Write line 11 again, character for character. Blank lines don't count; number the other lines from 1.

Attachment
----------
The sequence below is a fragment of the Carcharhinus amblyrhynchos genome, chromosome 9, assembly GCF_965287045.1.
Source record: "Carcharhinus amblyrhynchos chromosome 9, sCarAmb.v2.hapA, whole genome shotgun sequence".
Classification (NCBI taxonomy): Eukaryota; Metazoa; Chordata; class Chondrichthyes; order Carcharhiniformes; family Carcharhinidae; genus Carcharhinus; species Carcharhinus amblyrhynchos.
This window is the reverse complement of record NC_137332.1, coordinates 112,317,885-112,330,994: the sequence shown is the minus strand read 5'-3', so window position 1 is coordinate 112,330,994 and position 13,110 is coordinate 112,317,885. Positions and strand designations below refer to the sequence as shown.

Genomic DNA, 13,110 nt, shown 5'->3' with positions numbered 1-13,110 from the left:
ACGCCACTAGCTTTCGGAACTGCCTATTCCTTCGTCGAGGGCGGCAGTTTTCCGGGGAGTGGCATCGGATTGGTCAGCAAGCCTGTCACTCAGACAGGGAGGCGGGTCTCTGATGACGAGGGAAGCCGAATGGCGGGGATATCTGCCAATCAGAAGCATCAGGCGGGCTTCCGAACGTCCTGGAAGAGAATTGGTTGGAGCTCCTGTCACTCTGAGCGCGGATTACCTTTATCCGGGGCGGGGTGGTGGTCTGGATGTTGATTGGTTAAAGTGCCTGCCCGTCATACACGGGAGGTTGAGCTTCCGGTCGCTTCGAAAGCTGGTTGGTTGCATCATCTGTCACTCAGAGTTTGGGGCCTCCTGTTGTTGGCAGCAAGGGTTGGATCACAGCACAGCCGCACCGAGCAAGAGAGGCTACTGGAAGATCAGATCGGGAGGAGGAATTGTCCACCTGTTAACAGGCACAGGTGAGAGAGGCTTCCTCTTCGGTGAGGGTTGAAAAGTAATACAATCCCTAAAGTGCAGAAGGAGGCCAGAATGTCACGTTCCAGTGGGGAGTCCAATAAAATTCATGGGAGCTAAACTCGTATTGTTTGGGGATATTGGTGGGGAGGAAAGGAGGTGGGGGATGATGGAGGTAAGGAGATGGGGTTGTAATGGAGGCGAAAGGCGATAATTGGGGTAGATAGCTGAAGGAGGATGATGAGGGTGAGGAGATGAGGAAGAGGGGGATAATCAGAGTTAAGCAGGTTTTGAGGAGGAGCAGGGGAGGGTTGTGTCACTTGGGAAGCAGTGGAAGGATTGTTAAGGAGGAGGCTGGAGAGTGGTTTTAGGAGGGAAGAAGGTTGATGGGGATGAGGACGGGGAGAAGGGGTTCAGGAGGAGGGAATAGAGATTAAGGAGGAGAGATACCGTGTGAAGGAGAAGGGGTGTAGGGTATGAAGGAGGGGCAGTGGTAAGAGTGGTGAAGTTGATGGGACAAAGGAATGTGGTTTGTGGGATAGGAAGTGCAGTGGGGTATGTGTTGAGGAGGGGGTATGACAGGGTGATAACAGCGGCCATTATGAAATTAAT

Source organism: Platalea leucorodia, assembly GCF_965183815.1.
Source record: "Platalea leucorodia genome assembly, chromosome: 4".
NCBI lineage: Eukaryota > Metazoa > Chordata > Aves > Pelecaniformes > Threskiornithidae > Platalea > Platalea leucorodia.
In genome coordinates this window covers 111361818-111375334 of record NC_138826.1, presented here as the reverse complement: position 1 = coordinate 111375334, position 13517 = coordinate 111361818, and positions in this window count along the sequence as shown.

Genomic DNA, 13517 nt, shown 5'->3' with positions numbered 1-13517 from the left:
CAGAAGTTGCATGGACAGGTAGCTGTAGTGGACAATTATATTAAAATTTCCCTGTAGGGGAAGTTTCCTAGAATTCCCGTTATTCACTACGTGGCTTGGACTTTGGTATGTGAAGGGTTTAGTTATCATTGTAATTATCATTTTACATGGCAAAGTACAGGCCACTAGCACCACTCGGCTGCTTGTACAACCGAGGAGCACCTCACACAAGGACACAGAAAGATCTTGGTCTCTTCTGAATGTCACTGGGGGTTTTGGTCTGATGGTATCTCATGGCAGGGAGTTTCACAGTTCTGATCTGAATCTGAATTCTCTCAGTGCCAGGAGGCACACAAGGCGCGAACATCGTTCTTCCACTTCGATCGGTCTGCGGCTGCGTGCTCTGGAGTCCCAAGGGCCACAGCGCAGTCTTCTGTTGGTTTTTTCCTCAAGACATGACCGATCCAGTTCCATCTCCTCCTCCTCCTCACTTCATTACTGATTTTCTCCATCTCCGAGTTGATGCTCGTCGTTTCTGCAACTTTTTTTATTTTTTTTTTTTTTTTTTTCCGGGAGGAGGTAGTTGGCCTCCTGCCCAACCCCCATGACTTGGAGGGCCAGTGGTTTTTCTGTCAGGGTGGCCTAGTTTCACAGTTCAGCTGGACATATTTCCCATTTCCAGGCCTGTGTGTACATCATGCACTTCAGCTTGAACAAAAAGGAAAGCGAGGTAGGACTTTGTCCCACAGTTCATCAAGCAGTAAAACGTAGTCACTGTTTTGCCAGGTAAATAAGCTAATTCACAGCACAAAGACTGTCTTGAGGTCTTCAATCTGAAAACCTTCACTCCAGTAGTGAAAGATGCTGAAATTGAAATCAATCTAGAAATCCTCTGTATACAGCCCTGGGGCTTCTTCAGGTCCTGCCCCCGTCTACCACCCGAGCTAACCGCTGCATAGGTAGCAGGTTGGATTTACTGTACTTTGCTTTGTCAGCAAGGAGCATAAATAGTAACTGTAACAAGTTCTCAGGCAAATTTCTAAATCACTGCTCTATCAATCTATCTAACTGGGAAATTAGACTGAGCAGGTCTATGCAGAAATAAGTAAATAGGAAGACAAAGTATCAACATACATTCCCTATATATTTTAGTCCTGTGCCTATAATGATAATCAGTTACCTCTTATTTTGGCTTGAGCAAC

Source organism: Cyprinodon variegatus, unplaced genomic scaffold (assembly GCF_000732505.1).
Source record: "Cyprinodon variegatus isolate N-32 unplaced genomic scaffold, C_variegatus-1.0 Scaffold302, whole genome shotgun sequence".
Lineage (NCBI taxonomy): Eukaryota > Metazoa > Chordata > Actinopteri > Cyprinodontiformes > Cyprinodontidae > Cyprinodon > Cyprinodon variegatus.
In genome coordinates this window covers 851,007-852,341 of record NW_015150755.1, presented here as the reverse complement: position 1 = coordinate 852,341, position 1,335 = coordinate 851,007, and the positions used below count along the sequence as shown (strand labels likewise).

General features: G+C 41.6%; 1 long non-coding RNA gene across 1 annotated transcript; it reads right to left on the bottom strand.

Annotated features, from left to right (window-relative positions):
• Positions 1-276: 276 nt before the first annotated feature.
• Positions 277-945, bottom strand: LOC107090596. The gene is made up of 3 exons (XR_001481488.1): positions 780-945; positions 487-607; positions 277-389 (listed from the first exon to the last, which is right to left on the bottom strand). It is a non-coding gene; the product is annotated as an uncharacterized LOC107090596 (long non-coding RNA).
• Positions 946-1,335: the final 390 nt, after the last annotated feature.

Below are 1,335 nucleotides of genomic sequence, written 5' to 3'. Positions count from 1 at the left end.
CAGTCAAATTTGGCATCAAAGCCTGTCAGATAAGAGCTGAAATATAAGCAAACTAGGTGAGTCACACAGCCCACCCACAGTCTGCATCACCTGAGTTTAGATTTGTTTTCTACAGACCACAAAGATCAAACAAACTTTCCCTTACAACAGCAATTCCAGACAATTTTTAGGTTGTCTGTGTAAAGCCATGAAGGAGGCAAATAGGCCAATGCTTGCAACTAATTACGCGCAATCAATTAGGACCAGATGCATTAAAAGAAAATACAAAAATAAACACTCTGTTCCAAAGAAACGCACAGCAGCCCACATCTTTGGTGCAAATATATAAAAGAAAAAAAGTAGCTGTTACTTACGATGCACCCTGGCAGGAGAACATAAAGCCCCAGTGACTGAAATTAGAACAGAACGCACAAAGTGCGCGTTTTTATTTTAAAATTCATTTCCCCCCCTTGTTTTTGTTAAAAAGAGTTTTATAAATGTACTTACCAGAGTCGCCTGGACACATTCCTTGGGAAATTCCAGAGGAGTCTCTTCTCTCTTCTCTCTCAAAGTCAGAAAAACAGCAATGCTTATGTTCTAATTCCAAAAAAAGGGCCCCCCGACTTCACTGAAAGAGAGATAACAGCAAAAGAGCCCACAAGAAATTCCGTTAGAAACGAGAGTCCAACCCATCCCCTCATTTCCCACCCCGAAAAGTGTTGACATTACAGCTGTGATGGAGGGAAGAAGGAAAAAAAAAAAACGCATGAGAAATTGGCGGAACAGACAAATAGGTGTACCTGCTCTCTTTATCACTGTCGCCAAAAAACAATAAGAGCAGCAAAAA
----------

Genomic DNA, 13517 nt, shown 5'->3' with positions numbered 1-13517 from the left: